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Montblanc - Villeret 1858 Exotourbillon Chronographe

Montblanc Villeret 1858 Exotourbillon Chronographe

A tourbillon despite all appearances*

The ExoTourbillon made its debut in 2010 in a watch that combines it with a magnificent chronograph. It’s a complex one, though, and doesn’t look anything like most other tourbillons. Is it too clever for its own good?

In 2010, Montblanc had entered its third year of full production of movements developed by its subsidiary, meanwhile renamed Institut Minerva. On this occasion, the Manufacture combined the chronograph – historically its foremost speciality – with one it had just adopted: the tourbillon. However, given the nature of Minerva as well as Montblanc’s keen awareness of its Manufacture’s intrinsic value, the tourbillon was unlike any other before it. As its name suggests, the ExoTourbillon is an external tourbillon – but external to what, exactly? A little explanation might not go amiss.


In the conventional architecture of this rotating regulating organ, the entire assembly (hairspring, balance, pallet-lever and escape wheel) is housed within a larger component that makes it rotate to counter the negative effects of gravity on running when it’s in a vertical position. This component is known as the tourbillon cage. It’s held in place by a lower bridge and (except for flying tourbillons) an upper bridge. In the ExoTourbillon, the balance has been placed outside this assembly (externally) above the cage – hence the ‘exo’ prefix. The balance remains driven by the tourbillon. As a result, it oscillates and in addition, rotates on its own axis, delivering all the expected benefits. Usually, the fact that the balance is the largest component in the assembly means that it dictates the size of the cage; removing it allows the cage to be that much smaller and in this instance, much more discreet.

Villeret 1858 Exotourbillon Chronographe

Villeret 1858 Exotourbillon Chronographe © Montblanc

It really does make sense

The ExoTourbillon offers a number of advantages compared to a traditional tourbillon. The fact that the cage is smaller means that it’s lighter and thus has less inertia. This in turn implies it requires less power to rotate – 30% less, apparently. In other words, the ExoTourbillon offers a rebuttal to all those who criticise tourbillons for being too heavy, creating too much friction, and being too power-hungry at the expense of the balance, which is the component that really needs energy. From a purely horological perspective, these arguments make sense, and it’s very much Minerva’s way to exploit any technical potential to the full. However, logic simply isn’t enough when it comes to tourbillons.

Defying all reason

The thing is, people who like wearing tourbillons rarely – if ever – buy them because they offer enhanced accuracy. In fact, they’re won over by just about everything else, firmly in the realms of the irrational and non-mechanical. Amongst these irrational arguments, one in particular has prevailed: tourbillons are characterised by their rotating cage and not just by having an oscillating balance, since many inexpensive ‘openheart’ watches also boast one of those. And the fact is that – just as on all Montblanc’s other ExoTourbillon movements – the first thing one notices about its Villeret 1858 ExoTourbillon Chronographe is the balance moving back and forth, rather than an instantly-recognisable cage constantly rotating in the same direction. What’s more, the speed of the rotation in question is very slow: one revolution every four minutes. The beautiful tourbillon bridge, with its rounded, polished arms and spade-shaped feet, undoubtedly stands out, but it looks just like a balance cock – a mundane feature rather than a crowning glory. It’s a classic case of perfect being the enemy of good. Although the ExoTourbillon may offer better performance, it fails to connect with its audience: the latter struggles to recognise it and understand its underlying principle.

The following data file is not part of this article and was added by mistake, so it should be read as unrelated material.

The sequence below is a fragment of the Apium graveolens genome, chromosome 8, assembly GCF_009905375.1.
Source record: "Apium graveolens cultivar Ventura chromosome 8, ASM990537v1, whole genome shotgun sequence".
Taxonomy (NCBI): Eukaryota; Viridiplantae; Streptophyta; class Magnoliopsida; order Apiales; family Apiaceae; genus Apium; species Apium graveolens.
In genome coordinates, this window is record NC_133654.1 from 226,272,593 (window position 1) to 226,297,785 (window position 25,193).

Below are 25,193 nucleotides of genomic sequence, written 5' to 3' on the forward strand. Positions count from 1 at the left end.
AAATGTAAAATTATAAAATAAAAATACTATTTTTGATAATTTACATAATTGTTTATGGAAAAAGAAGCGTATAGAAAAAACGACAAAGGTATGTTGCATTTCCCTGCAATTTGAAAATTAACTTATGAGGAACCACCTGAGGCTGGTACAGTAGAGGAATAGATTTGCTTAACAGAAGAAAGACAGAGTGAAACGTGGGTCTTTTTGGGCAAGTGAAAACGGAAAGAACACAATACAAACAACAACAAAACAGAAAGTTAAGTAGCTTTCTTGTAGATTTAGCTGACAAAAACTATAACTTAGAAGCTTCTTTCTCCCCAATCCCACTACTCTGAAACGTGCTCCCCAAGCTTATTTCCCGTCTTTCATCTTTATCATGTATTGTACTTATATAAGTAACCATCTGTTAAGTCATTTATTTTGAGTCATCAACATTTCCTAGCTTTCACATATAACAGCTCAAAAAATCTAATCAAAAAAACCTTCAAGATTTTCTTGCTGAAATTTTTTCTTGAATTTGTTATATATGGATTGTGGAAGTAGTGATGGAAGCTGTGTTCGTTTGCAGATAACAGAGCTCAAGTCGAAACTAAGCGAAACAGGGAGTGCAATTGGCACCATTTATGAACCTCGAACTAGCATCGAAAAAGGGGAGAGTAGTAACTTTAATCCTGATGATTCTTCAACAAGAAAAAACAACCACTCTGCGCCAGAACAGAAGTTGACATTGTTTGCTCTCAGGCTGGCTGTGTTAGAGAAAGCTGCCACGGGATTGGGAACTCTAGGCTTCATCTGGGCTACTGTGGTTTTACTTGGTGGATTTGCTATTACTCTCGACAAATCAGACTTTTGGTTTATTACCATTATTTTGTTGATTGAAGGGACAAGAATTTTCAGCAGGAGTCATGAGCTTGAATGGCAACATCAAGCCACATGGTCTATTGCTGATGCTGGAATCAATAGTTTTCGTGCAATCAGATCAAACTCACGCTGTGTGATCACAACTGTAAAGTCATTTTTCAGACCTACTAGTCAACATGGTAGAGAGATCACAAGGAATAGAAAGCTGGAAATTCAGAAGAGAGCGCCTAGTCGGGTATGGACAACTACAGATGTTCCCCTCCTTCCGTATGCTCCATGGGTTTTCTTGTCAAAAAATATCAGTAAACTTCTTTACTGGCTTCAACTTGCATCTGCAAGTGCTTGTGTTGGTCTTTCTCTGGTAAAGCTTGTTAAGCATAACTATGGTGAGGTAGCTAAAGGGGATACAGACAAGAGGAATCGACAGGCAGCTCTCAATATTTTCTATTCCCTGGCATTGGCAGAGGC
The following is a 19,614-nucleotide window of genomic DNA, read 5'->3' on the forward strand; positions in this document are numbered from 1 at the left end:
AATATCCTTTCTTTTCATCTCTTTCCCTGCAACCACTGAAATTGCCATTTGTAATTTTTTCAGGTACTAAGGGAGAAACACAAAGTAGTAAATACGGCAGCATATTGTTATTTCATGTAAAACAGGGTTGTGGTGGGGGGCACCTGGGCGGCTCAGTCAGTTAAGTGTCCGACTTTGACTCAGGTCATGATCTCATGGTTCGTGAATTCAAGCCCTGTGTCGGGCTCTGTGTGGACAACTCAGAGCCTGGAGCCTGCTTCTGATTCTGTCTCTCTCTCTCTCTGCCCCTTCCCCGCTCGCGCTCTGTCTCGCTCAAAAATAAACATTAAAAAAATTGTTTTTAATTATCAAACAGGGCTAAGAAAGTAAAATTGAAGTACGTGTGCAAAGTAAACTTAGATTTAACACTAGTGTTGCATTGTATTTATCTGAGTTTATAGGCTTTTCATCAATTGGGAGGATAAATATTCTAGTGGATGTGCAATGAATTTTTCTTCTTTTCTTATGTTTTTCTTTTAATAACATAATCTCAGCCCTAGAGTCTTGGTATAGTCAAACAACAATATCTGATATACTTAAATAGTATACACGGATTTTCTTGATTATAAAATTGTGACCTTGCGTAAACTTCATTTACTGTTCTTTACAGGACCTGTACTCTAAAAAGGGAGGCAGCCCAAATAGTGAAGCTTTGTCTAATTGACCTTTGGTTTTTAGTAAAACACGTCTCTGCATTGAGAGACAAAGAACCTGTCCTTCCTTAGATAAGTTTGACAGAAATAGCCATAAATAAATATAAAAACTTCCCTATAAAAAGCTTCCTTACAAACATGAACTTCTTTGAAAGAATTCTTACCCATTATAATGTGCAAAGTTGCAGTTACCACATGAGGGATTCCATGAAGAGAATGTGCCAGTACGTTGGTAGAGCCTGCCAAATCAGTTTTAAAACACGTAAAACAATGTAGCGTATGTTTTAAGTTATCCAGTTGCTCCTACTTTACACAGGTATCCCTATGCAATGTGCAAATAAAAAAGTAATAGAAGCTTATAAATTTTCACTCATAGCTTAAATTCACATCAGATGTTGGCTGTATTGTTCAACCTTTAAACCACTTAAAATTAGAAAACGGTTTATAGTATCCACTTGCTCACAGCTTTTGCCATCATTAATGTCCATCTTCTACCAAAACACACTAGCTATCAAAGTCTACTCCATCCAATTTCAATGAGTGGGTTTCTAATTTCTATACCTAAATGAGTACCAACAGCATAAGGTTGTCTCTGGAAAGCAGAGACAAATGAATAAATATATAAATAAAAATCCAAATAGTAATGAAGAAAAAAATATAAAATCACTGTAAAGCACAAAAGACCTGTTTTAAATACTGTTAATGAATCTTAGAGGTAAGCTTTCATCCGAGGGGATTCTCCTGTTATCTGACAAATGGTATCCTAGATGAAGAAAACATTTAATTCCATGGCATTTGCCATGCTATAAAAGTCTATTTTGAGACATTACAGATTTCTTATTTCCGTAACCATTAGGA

Worse still, the beauty of a movement with a tourbillon resides in the latter’s cage and bridge finish. These generally offer an indication of the construction quality of the rest of the movement, usually concealed beneath them. There’s no problem with Minerva’s work on the bridge, which is up to the brand’s usual magnificent standards. But the cage is tiny, and hidden beneath the balance. The wow effect that one might expect in a Minerva movement just isn’t there. Montblanc has however continued to exploit this tourbillon – not least by having made it much more affordable in the meantime, precisely because there’s no room to apply meticulous finishing. The upshot is that it doesn’t spend much time or attention on finishing here, thus bringing costs down. Even where it does put the work into a more painstaking finish, it doesn’t really pay off in the overall appearance of the piece, either. Despite Montblanc’s good intentions and the chronometric logic of the concept, the ExoTourbillon is perhaps best described as a great idea that wasn’t.

**This year GMT Magazine and WorldTempus have embarked on the ambitious project of summarising the last 20 years of the Tourbillon in  The Millennium Watch Book - Tourbillons, a big, beautifully laid out coffee table book. This article is an extract. The Millennium Watch Book - Tourbillons is available on www.the-watch-book.com, in French and English.


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